CA Assemblymember Phil Ting decries presence of guns in wrong hands
In an exclusive interview, Assemblymember Ting, in the wake of successive shooting incidents in California, underscored that ”we are doing a very good job in California protecting our citizens from gun violence.”
“We have some of the lowest in the country but we just have too many guns in the streets and it is way too easy for people to get guns,” said Ting. “One of the guns was purchased legally and then after the owner purchased in Monterey Park, the gun became illegal. We had two recent mass shootings involving Asians within days of each other, one in Monterey Park and another in Half Moon Bay, one of the nicest towns. More recently also in upscale Beverly Crest.”
Ting said that, every time, they are trying to do to get these illegal guns off the hands of the wrong people but they still cannot do enough “because we have more guns in the United States than people which is unheard of.”
Ting added that California has laws now on safe storage making sure that guns are safely stored and that is supposed to be the way it is across the country.
“Even in California, there are too many guns. Guns in the hands of the wrong people who end up using them. These are folks who are isolated, angry, and those that should not have weapons. People get angry and upset. Imagine if you are upset, instead of taking a walk to cool down, if you have a gun, imagine what kind of damage you could do,” said Ting.
As to the still preponderance of hate incidence, Ting assured that they are doing more to make sure that there are adequate responses in the community against hate incidents.
“The community groups need more support from the states. I am proud we were able to champion $165 million AAPI equity budget along with my legislative colleagues where we began to have a state budget two years ago and grants are now being given to the community groups to hire people build capacity as we still hear about cases all over the country so having that response is very critical,” Ting stated.
Ting is also very proud of that ethnic grants they had because with ethnic media people would know and hear what is happening going on and that people will also be able to relay information in the community.
“I am proud to carry two bills one bill which we held another which we plan of reintroducing again to have POST Peace Officers Standards and Training. Making sure that peace officers all around the state have the best practices around hate incidents/crimes. They have a checklist. We were not able to and we hope to get it through next time,” Ting pledged. “We have a lot of law enforcement agencies that have no checklist of hate crimes so they don’t have to identify hate crimes.”.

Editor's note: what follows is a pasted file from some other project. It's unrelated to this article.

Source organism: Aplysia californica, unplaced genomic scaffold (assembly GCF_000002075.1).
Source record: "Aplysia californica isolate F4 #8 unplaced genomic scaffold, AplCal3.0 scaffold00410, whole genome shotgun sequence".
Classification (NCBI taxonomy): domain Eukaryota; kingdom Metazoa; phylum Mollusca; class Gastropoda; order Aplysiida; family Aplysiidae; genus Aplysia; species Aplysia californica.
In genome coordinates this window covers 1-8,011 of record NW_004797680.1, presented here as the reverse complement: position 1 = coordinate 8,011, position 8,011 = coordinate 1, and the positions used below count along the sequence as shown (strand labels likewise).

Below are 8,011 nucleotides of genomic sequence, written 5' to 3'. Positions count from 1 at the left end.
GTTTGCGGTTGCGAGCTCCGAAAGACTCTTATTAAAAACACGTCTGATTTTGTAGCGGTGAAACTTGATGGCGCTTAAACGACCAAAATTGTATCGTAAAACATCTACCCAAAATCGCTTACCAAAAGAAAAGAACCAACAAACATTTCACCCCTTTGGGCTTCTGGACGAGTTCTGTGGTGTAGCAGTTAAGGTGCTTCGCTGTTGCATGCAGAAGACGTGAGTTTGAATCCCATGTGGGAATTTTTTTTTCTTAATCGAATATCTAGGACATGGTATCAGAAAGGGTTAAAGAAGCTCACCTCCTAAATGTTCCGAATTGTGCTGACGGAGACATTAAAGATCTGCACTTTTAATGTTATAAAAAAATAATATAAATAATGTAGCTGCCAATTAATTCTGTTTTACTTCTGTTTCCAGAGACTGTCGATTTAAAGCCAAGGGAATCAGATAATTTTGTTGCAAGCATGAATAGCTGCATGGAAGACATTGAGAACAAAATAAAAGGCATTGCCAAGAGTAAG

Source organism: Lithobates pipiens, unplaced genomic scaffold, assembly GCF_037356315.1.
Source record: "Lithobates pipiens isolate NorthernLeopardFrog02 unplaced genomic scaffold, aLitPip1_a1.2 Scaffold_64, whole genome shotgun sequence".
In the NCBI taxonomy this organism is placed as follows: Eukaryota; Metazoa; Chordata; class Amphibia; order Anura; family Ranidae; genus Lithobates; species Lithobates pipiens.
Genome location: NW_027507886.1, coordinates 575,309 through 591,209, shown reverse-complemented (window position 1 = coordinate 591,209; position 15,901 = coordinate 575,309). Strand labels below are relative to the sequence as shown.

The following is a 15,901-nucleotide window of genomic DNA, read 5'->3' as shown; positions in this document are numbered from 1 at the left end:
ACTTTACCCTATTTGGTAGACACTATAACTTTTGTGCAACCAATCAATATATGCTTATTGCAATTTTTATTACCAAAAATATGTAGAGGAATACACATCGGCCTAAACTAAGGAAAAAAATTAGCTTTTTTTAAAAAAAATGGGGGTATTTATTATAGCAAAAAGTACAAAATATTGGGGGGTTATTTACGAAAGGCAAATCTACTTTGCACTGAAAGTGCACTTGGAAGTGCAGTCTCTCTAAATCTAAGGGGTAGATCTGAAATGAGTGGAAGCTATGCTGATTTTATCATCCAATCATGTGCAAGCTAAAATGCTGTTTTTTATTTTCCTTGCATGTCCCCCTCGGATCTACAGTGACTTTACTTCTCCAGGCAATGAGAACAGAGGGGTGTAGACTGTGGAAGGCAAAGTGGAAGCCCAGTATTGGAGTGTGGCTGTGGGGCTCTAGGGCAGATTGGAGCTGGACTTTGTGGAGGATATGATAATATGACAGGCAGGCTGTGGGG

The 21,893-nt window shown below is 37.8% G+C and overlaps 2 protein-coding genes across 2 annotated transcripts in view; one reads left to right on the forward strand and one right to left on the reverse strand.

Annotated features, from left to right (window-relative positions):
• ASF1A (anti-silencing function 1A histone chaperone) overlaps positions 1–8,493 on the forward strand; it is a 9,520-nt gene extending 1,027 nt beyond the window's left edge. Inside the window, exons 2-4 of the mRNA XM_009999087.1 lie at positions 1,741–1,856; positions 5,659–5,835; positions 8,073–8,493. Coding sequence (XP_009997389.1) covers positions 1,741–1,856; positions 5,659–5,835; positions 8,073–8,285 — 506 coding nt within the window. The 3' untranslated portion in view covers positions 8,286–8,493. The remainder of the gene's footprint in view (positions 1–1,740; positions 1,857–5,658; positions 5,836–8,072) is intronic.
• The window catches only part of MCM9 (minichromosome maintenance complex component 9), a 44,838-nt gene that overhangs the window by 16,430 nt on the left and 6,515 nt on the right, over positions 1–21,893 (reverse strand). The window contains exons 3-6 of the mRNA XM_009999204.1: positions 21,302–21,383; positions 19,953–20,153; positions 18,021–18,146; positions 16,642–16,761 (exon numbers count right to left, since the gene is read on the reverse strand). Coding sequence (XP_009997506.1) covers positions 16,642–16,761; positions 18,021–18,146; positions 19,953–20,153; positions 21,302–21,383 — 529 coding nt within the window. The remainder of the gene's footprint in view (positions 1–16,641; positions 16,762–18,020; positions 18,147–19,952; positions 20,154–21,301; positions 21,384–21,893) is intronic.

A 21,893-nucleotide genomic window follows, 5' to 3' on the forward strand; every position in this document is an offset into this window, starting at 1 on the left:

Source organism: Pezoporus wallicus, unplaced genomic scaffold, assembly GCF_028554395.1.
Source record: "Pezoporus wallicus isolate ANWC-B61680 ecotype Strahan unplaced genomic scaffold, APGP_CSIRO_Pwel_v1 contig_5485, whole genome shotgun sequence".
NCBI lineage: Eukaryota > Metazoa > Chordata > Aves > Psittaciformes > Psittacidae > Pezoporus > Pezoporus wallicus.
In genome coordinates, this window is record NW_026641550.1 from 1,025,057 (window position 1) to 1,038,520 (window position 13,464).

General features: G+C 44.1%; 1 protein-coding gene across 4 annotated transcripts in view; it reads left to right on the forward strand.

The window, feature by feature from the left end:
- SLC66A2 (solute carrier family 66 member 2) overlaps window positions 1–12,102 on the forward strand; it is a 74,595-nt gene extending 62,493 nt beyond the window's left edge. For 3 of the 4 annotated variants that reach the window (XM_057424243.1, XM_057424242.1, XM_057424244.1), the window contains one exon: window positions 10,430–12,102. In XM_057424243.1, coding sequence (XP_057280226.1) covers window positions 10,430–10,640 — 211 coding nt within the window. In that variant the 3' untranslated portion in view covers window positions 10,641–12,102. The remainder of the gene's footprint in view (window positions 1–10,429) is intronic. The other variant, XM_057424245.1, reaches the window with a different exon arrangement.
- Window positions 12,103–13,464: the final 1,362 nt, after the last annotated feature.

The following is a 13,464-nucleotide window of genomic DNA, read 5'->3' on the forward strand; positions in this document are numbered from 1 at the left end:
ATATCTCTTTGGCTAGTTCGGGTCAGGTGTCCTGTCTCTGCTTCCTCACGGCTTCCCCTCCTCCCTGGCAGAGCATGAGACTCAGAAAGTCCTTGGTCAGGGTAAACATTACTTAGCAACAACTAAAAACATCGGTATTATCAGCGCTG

Ting said he is glad that there are more awareness, more are standing up to address the issue of hate, reaching out building bridges with other communities which is so important as they cannot fight this alone.
“We really need to be together and reach out to other minorities. We really need to get involved and be able to partner with these groups. You will able to stop hate when you make it unfashionable and when the community sat that this is not what we want,” he said.
Among the grants passed in the 2022 budget for Asian Americans Pacific Islander (AAPI) community includes:
o Ethnic Media Grant Program: $5 million for the ethnic media grant program at the California State Library.
o Language Access Pilot Project: $5 million for a pilot program to provide language access at hearings and events in order to increase AAPI public participation
o AAPI MultiMedia Textbook: $10 million to the UCLA Asian American Studies Center to create a narrative change project that brings together distinguished scholarship, open access technology, and ethnic studies pedagogy to deepen public knowledge about who we are, strengthen students’ historical empathy, and build a more inclusive and equitable society.
o Asian American and Asian Diaspora Studies: $15 million for UC Berkeley Asian American and Asian Diaspora Studies program to increase faculty and enhance campus community engagement.
o CSU Asian Bilingual Teacher Education Program Dual Immersion Education: $5 million to provide financial assistance to aspiring teachers for bilingual accreditation, support the infrastructure of the CSU Asian Bilingual Teacher Education Program Consortium, and fund a pilot program to support a cohort of aspiring teachers seeking accreditation across the CSUs.’ and
o Anti-Bias Block Grants: $10 million to increase funding for the state’s Anti-Bias Block Grant program at the California Department of Education in order to provide grants to schools that create anti-bias programs.